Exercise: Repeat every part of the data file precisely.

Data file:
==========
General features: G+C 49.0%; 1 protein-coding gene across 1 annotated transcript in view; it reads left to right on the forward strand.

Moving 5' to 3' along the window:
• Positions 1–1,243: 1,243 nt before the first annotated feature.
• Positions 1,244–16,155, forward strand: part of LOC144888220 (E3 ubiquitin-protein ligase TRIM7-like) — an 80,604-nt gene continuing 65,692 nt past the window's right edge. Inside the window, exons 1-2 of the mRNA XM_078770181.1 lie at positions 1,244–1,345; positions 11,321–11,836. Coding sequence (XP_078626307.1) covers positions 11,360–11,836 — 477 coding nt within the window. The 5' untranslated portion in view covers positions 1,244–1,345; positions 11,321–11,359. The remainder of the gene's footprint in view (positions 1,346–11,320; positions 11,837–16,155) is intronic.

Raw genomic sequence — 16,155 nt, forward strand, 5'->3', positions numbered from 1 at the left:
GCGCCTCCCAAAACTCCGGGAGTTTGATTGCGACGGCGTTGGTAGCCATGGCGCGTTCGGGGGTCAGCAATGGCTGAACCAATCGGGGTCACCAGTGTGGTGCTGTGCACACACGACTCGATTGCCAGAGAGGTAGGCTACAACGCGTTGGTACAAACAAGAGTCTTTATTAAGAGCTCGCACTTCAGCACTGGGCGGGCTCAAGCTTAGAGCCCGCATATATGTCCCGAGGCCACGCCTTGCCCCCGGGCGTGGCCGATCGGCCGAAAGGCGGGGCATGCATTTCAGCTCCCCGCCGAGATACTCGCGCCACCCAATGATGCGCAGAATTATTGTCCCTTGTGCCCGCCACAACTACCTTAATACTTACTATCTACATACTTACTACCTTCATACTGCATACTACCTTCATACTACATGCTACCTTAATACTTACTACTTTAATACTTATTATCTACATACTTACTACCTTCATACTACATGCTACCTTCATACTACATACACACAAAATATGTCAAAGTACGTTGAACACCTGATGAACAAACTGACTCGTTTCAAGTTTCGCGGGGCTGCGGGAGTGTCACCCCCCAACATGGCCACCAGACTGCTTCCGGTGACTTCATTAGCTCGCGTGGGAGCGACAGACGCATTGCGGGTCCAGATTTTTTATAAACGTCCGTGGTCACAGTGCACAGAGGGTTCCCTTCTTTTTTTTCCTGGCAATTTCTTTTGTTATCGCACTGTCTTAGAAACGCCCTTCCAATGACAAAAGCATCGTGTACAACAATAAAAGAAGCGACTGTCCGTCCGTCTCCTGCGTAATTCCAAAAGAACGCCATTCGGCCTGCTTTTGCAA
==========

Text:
General features: G+C 49.0%; 1 protein-coding gene across 1 annotated transcript in view; it reads left to right on the forward strand.

Moving 5' to 3' along the window:
• Positions 1–1,243: 1,243 nt before the first annotated feature.
• Positions 1,244–16,155, forward strand: part of LOC144888220 (E3 ubiquitin-protein ligase TRIM7-like) — an 80,604-nt gene continuing 65,692 nt past the window's right edge. Inside the window, exons 1-2 of the mRNA XM_078770181.1 lie at positions 1,244–1,345; positions 11,321–11,836. Coding sequence (XP_078626307.1) covers positions 11,360–11,836 — 477 coding nt within the window. The 5' untranslated portion in view covers positions 1,244–1,345; positions 11,321–11,359. The remainder of the gene's footprint in view (positions 1,346–11,320; positions 11,837–16,155) is intronic.

Raw genomic sequence — 16,155 nt, forward strand, 5'->3', positions numbered from 1 at the left:
GCGCCTCCCAAAACTCCGGGAGTTTGATTGCGACGGCGTTGGTAGCCATGGCGCGTTCGGGGGTCAGCAATGGCTGAACCAATCGGGGTCACCAGTGTGGTGCTGTGCACACACGACTCGATTGCCAGAGAGGTAGGCTACAACGCGTTGGTACAAACAAGAGTCTTTATTAAGAGCTCGCACTTCAGCACTGGGCGGGCTCAAGCTTAGAGCCCGCATATATGTCCCGAGGCCACGCCTTGCCCCCGGGCGTGGCCGATCGGCCGAAAGGCGGGGCATGCATTTCAGCTCCCCGCCGAGATACTCGCGCCACCCAATGATGCGCAGAATTATTGTCCCTTGTGCCCGCCACAACTACCTTAATACTTACTATCTACATACTTACTACCTTCATACTGCATACTACCTTCATACTACATGCTACCTTAATACTTACTACTTTAATACTTATTATCTACATACTTACTACCTTCATACTACATGCTACCTTCATACTACATACACACAAAATATGTCAAAGTACGTTGAACACCTGATGAACAAACTGACTCGTTTCAAGTTTCGCGGGGCTGCGGGAGTGTCACCCCCCAACATGGCCACCAGACTGCTTCCGGTGACTTCATTAGCTCGCGTGGGAGCGACAGACGCATTGCGGGTCCAGATTTTTTATAAACGTCCGTGGTCACAGTGCACAGAGGGTTCCCTTCTTTTTTTTCCTGGCAATTTCTTTTGTTATCGCACTGTCTTAGAAACGCCCTTCCAATGACAAAAGCATCGTGTACAACAATAAAAGAAGCGACTGTCCGTCCGTCTCCTGCGTAATTCCAAAAGAACGCCATTCGGCCTGCTTTTGCAA